Tips for selling your home in a buyer’s market
When there are more people selling properties than buying them, what can you do to make your home stand out from the crowd?
What is a buyer’s market?
A buyer’s market is when supply exceeds demand. From a buyer’s perspective, a buyer's market means more choice and a greater likelihood that sellers will compromise in order to make a sale.
How can I increase my chances of selling my home?
Choose the right estate agent
It may sound obvious, but choosing the right agent can make all the difference.
Ask potential agents about their track record in your local area over the past six months. Look at the standard of the agent's marketing on their website and the property portals. Try to adopt a buyer's perspective. How well is your property likely to come across compared to those listed with competitor agents?
Don't be seduced by agents offering suspiciously high valuations. A high valuation will be tempting, but you don’t want your property sitting on the market for too long. You may then have to reduce the asking price and buyers may wonder what’s wrong with the property.
Get a few valuations from different agents. Check how realistic the agent's valuations are with an online house price checker.
A good agent will give you a realistic valuation and should be able to demonstrate how your home compares to other similar homes they have sold.
If you are looking for a quick sale, your agent can advise you on where to pitch the asking price to help you sell faster.
Give your estate agent plenty of detail
Tell your agent everything that you think makes your home appealing, however small these details may be. Your agent wants to show your home in the best possible light.
Is there anything unique about it? What were you looking for when you found your property? What do you love about living there? Is it the natural light, the garden, the cottage feel, the spacious living room?
If your home has a wow factor, make sure your estate agent is primed to make the most of it.
Give the agent an extensive tour, so that you feel they know your home as well as they possibly can before they start selling it for you.
Who are you most likely to be selling to?
Your estate agent can help you with this: creating a likely buyer’s profile will help inform which elements of your home will appeal the most.
Are you selling a family home, a bungalow, a flat that may suit a young couple? Once you’ve established this, work out which features might be most attractive to the likely profile of buyer.
Think about the benefits of the local area
What are the benefits of the local area and the position of the property? How these might appeal to buyers?
Consider schools, transport links or the peace and quiet you enjoy. Your house may be very similar to another being sold on the next street, but how is yours better situated?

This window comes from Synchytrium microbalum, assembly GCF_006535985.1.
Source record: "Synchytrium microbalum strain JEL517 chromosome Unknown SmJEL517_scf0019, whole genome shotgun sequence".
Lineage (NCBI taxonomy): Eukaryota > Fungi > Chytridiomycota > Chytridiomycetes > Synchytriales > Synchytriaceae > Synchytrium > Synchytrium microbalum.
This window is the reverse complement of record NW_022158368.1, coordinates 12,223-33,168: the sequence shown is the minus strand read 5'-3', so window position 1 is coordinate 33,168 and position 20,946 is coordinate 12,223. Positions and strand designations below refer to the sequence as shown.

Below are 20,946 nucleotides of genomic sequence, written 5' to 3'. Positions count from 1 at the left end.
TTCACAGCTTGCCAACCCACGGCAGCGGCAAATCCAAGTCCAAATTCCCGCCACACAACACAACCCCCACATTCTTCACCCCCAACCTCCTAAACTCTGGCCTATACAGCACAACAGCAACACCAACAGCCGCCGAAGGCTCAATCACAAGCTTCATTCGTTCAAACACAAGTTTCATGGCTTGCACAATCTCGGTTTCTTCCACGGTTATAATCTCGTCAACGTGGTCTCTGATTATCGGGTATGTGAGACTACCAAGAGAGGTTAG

Some of the benefits may not be obvious, even to your agent. Make sure the agent is aware of these points and that they are highlighted in the sales particulars.
In a buyer’s market, you can’t afford to overlook any small elements that could give you the edge.
You will also improve your chances of a sale by:
- Selling in the spring (statistically the best time to sell)
- Work on kerb appeal - tidy the front garden, remove dead plants, paint the front door etc.
- Get minor repairs done to increase the ‘ready to move in to’ feel
- Neutralise colour schemes so buyers see a blank canvas
Be ready to go
Once you have accepted an offer, you don't want to lose your buyer because of delays in the conveyancing process. Being prepared is key. Make sure you have chosen and instructed a conveyancing solicitor before you find a buyer.
The solicitor will carry out all of the preliminary work that could delay a transaction, such as collating information, completing forms and applying for managing agent information (on a leasehold property).
The key to selling your home in a buyer’s market is attention to detail, in both your choice of agent and in extolling the benefits of your home and its surrounding area.
If you receive a low offer, the buyer may be trying it on. In making an offer, the buyer has revealed their interest in buying your property. If you enter negotiations there is no need to accept the first low offer that you receive. Trust your agent's experience and be realistic about the price.
Your next step
If you are buying, selling, remortgaging or transferring equity in a home and need an expert conveyancing solicitor, we can take care of the legal side of your move.
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- What must a seller disclose when selling a property?
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